Peabody and Sherman get 57 million write off due to animation competition; Jeffery Katzenberg gets grilled at Milken conference; Katzenberg says new movies need to be “checked off”


Welcome to the DreamWorks curse edition of Gene Scallop’s entertainment report. Here’s what’s topping today!


During March, we highlighted DreamWorks Peabody and Sherman. The film pulled off the biggest upset in the box office and survived a write-off. Not this week as the time traveling duo were forced to pay a 57 million smacker charge. Looks like the analysts got it exactly right. Hey Angie, what’s the situation there?


Angie Angelfish (via Dateline Hollywood)- DreamWorks Animation shares are down 5.2% in postmarket trading following the announcement in its Q1 earnings. The write-down “is evidence of the current challenges we face within our feature film segment, and restoring the strength in our core business is my number one priority today,” CEO Jeffrey Katzenberg says. He adds that DWA’s next release — How To Train Your Dragon 2, set to open June 13 — “will put us back on-track to once again reach the levels of box office success that we’ve achieved historically.” With the Mr. Peabody & Sherman damage, DWA generated a net loss of $42.4M in Q1, down from a $5.6M profit in the period last year, on revenues of $147.2M, +9.4%. The top line beat the consensus forecast for $137.2M, but the charge for the film contributed to a loss of 51 cents per share, far bigger than the 14 cent loss that the Street anticipated.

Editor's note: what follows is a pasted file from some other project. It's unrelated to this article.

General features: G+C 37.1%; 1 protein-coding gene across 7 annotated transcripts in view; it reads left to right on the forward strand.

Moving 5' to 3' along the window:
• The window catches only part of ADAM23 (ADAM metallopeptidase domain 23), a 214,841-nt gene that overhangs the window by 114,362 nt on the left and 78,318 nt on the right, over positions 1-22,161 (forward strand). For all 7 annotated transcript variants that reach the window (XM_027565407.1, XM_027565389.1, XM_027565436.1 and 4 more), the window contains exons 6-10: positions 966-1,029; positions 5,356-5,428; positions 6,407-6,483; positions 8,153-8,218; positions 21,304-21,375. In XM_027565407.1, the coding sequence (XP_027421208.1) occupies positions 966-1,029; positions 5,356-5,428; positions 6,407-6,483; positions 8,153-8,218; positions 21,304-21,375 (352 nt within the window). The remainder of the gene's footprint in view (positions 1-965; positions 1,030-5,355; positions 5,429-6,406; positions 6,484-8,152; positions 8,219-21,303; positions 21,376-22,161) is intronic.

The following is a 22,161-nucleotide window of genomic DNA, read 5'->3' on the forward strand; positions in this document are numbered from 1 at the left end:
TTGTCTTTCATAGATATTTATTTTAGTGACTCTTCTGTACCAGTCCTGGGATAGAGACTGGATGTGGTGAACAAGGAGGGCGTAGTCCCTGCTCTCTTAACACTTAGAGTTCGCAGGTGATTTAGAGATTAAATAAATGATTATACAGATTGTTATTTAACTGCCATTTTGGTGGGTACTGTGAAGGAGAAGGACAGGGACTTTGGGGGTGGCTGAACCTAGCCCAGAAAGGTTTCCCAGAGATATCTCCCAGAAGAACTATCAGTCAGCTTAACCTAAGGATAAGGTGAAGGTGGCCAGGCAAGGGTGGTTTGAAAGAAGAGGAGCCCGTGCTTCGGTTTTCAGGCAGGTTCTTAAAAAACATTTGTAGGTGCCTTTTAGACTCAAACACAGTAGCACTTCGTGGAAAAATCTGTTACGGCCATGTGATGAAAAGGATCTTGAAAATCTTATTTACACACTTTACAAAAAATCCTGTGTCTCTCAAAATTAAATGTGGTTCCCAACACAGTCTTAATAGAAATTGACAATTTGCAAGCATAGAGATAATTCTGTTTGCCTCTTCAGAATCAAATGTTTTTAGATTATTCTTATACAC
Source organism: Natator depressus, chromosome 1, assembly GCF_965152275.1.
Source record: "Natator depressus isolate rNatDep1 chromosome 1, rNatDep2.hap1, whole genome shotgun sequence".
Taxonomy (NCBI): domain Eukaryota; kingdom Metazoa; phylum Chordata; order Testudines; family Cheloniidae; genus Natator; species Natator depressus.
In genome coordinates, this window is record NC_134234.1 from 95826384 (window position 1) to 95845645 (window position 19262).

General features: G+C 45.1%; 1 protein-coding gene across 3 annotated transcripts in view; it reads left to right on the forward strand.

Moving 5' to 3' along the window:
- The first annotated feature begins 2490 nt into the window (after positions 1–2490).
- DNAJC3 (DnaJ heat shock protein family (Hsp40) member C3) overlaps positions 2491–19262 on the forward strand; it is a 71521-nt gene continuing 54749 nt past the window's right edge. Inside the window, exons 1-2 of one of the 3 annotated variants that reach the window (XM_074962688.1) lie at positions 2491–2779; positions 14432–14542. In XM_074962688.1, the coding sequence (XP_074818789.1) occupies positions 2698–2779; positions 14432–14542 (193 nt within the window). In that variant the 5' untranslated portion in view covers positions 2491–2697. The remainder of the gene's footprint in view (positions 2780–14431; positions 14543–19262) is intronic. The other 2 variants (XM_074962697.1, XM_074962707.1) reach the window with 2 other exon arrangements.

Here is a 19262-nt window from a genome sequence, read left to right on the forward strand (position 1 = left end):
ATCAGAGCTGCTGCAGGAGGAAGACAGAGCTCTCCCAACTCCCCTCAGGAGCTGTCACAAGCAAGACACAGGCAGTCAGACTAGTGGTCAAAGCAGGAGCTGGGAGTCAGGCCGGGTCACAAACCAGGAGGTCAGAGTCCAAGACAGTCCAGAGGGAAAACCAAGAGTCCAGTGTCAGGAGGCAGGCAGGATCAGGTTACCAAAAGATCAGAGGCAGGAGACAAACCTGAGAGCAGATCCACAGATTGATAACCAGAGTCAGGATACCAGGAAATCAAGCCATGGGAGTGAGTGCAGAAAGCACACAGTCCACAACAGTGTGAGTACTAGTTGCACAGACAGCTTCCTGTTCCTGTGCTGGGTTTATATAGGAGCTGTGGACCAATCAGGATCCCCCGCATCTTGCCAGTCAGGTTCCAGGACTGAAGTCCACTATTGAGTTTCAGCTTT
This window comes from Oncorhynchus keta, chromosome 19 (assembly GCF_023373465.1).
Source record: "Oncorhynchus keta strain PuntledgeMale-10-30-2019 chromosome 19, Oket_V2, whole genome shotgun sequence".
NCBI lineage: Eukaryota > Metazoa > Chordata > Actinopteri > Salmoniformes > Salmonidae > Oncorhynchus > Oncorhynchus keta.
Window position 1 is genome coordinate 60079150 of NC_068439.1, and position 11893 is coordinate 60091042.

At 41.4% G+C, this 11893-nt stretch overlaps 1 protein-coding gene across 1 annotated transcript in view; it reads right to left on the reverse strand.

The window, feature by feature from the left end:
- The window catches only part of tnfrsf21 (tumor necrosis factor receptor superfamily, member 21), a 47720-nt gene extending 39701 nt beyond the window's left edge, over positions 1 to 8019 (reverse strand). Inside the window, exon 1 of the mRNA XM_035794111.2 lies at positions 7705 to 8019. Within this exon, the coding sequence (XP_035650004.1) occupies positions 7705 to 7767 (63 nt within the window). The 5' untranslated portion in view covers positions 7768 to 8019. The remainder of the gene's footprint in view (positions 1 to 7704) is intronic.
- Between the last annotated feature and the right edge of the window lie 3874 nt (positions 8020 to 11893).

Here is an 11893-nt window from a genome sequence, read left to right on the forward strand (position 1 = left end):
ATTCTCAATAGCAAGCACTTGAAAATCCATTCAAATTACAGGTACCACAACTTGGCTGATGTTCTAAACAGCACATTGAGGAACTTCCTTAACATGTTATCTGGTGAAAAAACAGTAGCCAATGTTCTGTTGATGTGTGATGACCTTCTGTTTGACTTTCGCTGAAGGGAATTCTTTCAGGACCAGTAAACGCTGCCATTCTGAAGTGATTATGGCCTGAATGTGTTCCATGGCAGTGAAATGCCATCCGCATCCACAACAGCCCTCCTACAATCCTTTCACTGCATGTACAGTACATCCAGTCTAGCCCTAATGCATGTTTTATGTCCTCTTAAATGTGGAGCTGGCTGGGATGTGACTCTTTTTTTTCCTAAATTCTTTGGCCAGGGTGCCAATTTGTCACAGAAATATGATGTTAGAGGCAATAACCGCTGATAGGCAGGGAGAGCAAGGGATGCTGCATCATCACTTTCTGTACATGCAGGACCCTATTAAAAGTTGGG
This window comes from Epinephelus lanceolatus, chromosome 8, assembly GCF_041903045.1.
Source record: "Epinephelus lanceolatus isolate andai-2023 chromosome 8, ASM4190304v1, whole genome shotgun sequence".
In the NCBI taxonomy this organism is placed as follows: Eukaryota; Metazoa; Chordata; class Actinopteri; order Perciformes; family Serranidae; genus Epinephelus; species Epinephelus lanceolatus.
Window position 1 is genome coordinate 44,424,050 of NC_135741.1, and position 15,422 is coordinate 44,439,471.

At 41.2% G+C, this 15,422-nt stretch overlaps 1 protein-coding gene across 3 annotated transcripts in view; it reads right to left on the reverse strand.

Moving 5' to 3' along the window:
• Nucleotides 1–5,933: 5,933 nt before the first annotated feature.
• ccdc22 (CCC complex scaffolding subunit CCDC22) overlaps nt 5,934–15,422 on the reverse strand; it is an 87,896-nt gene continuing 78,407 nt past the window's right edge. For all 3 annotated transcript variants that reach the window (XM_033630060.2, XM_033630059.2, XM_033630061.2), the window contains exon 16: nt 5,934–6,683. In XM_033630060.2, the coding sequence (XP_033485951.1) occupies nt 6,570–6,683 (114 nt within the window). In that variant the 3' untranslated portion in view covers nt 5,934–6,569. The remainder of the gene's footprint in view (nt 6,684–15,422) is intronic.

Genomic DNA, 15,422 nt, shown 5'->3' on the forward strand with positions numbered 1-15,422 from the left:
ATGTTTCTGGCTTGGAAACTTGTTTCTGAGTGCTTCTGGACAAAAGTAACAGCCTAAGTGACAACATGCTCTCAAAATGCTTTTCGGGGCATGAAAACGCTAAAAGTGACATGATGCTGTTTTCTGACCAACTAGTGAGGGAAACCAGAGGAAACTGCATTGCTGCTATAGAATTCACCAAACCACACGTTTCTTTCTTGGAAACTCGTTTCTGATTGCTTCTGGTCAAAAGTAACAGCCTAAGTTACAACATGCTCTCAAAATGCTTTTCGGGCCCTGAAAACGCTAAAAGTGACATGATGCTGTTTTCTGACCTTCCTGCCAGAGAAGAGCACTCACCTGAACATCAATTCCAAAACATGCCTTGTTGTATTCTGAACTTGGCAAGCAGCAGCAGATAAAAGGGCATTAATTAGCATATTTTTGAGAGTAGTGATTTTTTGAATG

Although Peabody & Sherman has generated $261M in ticket sales at worldwide box offices, it only contributed $3M to DWA’s Q1 feature film revenues and left the studio still owing money to its distributor, Fox. All told, the feature film unit reported a $25.4M loss on $110.1M in revenues. Turbo accounted for $22.3M in sales, mostly from pay TV, while The Croods kicked in $41.7M from pay TV and home video. Sales of library titles came to $37.9M. The TV operation had a profit of $5.8M on revenues of $17.9M, while Consumer Products had a $6.0M profit from $12.1M in revenue.


Things got even worse at the Milken conference last night as DreamWorks own Jeffery Katzenberg tried his best to defend the movie business. Who creamed him Danny and what should he do next?


Danny Angelfish (via Dateline Hollywood)- “I think the film business is going to be a tremendous growth business,” said Jeff Shell today. Speaking at the Milken Institute’s Global Conference in Beverly Hills, the Universal Filmed Entertainment chairman rebuffed Jeffrey Katzenberg’s proclamation earlier this week at the same conference that “movies are not a growth business.” “Domestic ticket sales are flat but if you look internationally most of the markets are growing like crazy,” Shell said, noting that globally is where the vast majority of box office comes from now. The studio boss’ comments came just hours after Time Warner CEO Jeff Bewkes slapped down the DreamWorks Animation CEO’s remarks. DWA shares are down around 11% today after it took a $57M write-down for Mr. Peabody & Sherman.